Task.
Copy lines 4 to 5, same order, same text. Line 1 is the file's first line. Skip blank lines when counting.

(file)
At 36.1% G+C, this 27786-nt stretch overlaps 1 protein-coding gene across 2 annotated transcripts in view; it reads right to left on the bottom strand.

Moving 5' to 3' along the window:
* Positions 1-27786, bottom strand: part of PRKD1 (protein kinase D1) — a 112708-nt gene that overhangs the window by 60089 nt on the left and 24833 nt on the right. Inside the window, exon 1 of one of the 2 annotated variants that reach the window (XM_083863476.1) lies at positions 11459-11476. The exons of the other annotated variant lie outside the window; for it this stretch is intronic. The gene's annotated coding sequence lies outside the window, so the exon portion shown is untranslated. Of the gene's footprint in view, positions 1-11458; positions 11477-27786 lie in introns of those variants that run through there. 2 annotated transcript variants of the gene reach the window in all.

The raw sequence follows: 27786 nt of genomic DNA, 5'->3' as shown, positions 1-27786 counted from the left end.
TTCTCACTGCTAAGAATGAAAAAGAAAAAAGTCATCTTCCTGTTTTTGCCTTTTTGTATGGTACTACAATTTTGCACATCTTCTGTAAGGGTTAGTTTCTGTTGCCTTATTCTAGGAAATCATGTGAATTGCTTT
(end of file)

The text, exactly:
The raw sequence follows: 27786 nt of genomic DNA, 5'->3' as shown, positions 1-27786 counted from the left end.
TTCTCACTGCTAAGAATGAAAAAGAAAAAAGTCATCTTCCTGTTTTTGCCTTTTTGTATGGTACTACAATTTTGCACATCTTCTGTAAGGGTTAGTTTCTGTTGCCTTATTCTAGGAAATCATGTGAATTGCTTT